Middridge History Society meets in the Village Hall on the second Thursday of the month at 7:30pm from October to March. Come and join us for a range of interesting and stimulating talks, followed by tea, coffee and biscuits!

All are welcome.

Middridge History Society
Talks: 2017/18

12th October 2017
Marian Morrison: Colliery Health care in the nineteenth century North Durham coal field
Marian’s 2 main interests are the history and development of healthcare and the mining heritage of North Durham. Her talk explores why some collieries and coal companies employed doctors, while others did not.
9th November 2017
Alastair Fraser: Ramblings of an early printed book cataloguer: how to “read” an old book
Books are not just texts, but also historical objects with histories that can tell us about social and intellectual networks, patronage and fashion. The talk looks at the invention and technology of printing and its spread throughout Western Europe. It also explores how books can be used to inform, educate, annoy and mislead people and concludes by looking at a couple of books with interesting owners.
14th December 2017
Richard Pears: The country houses of North East England
Often overshadowed by the region’s castles and better-known southern examples, the North East contains a surprising number of country houses. Some are now hotels, but many hide behind high walls and entrance gates to remain private residences. This talk will examine the evolution of North East country houses from the Tudor period to the present day, including their architectural styles, treasures, and the people (above and below stairs) whose wealth and work sustained the big house.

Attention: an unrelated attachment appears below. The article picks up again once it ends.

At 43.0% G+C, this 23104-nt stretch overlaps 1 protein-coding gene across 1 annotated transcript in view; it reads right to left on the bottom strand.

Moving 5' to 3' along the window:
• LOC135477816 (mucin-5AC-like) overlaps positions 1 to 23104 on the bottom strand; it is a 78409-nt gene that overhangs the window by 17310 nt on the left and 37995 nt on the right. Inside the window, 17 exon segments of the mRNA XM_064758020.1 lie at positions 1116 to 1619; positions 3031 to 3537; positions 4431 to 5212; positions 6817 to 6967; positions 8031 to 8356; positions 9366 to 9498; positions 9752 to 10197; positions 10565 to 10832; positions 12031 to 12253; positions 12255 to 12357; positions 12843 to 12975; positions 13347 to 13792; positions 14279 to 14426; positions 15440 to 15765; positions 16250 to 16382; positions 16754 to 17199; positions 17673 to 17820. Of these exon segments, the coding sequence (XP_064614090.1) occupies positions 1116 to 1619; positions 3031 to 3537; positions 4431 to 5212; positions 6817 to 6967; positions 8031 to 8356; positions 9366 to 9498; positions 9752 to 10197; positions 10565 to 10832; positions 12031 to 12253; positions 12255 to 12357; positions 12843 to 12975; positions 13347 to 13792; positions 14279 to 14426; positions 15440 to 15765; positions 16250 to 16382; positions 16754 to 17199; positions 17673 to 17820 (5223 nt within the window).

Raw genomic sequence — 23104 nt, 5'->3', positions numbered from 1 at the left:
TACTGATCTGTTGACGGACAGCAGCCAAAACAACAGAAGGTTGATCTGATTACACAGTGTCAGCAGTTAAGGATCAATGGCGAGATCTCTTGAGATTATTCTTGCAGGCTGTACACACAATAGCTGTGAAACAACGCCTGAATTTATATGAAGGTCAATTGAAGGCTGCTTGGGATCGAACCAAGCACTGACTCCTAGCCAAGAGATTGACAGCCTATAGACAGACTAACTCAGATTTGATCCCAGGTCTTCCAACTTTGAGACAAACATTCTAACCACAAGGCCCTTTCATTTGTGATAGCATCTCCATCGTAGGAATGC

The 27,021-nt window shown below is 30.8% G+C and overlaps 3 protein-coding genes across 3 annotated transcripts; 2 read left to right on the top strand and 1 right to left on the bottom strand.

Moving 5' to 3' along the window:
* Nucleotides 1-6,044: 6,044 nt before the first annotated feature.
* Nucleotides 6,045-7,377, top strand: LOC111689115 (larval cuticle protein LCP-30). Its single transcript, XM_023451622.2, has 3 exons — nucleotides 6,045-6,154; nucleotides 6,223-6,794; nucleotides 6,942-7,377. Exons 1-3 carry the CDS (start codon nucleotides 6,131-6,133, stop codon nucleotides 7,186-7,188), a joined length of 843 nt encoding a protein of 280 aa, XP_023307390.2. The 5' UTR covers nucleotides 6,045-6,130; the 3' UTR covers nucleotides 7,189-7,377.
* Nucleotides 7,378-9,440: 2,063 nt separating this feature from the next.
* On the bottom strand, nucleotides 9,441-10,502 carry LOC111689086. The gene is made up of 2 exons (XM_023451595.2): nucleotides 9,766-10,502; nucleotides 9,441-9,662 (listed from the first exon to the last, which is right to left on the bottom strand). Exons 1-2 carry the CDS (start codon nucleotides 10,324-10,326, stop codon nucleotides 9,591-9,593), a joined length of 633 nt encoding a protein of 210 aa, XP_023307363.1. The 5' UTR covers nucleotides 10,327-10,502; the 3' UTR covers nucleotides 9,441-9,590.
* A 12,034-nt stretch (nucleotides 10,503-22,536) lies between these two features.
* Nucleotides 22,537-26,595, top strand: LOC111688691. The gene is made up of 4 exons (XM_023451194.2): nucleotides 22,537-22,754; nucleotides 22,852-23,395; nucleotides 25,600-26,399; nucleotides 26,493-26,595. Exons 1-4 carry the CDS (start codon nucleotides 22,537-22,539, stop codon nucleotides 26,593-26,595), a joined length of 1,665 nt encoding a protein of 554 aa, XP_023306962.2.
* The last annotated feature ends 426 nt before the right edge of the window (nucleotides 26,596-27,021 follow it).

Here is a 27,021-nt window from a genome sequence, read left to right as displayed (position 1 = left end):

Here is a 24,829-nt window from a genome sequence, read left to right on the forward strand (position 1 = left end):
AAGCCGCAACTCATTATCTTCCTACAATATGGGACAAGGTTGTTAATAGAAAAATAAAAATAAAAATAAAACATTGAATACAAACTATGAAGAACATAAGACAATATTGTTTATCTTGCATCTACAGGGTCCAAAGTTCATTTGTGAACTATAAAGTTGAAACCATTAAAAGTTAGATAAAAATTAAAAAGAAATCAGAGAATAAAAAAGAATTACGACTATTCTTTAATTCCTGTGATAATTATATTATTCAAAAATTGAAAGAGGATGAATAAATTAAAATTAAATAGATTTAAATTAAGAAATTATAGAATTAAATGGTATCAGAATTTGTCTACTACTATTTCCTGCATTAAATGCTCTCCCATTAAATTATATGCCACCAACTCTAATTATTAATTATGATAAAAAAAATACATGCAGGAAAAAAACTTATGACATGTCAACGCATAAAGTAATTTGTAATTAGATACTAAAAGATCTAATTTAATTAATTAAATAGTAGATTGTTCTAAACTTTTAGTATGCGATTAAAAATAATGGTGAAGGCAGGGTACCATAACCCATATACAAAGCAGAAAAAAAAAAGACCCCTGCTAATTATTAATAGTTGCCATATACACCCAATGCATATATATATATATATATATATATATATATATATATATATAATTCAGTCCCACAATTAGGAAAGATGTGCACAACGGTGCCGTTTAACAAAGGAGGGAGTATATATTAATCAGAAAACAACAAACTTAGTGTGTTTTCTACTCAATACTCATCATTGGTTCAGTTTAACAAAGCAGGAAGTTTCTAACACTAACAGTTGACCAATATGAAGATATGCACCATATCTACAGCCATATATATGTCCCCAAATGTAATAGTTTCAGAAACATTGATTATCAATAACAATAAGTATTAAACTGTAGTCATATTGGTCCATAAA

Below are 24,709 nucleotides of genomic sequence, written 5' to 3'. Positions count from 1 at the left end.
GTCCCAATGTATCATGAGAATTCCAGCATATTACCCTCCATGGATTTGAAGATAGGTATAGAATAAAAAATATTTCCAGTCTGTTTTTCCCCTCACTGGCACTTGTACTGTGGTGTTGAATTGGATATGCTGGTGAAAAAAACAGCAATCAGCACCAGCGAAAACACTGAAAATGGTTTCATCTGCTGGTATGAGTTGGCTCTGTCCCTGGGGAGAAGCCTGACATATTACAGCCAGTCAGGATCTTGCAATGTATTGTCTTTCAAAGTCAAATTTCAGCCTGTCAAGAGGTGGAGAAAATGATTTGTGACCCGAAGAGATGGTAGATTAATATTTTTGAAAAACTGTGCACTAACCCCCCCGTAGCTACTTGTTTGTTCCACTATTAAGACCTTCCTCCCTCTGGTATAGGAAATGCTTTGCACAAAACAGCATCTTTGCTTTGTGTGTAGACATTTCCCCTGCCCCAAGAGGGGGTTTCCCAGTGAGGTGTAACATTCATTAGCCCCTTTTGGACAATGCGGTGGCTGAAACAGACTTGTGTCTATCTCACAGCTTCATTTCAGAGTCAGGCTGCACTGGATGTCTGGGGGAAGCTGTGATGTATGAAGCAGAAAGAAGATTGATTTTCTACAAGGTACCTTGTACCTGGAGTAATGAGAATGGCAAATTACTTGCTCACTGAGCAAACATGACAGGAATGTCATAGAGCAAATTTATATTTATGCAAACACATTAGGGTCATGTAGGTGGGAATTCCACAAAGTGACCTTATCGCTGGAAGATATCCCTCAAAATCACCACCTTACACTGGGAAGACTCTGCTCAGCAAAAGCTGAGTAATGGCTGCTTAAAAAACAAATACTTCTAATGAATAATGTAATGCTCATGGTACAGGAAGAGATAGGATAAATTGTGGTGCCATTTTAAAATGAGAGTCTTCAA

11th January 2018
David Butler: The “guests” of Queen Victoria, 1851
In Durham the 1851 census lists 226 inhabitants who, probably, wished themselves almost anywhere else than within the grim walls of Durham prison.   This talk explores the system of justice which led to their imprisonment, looks at the crimes they had committed, and examines one or two of their stories in detail.
8th February 2018
Alison Hodgson: Poverty through the ages in Britain
An illustrated description of the ways that the poor have been treated from the Middle Ages through to the establishment of the Welfare State. Topics mentioned include the Elizabethan Poor Law, the Irish potato famine, highland clearances, the nineteenth century philanthropists and the New Poor Law.
8th March
Lynn Lamport: A weaver went to war
A fascinating story about a young boy, born 1809, who ended up in India for almost 20 years. His diary, which Lynn discovered in Cardiff Castle, forms the basis of her talk and reveals his life in the army spent in the most exotic of locations. And there is a very surprising twist at the end of the tale!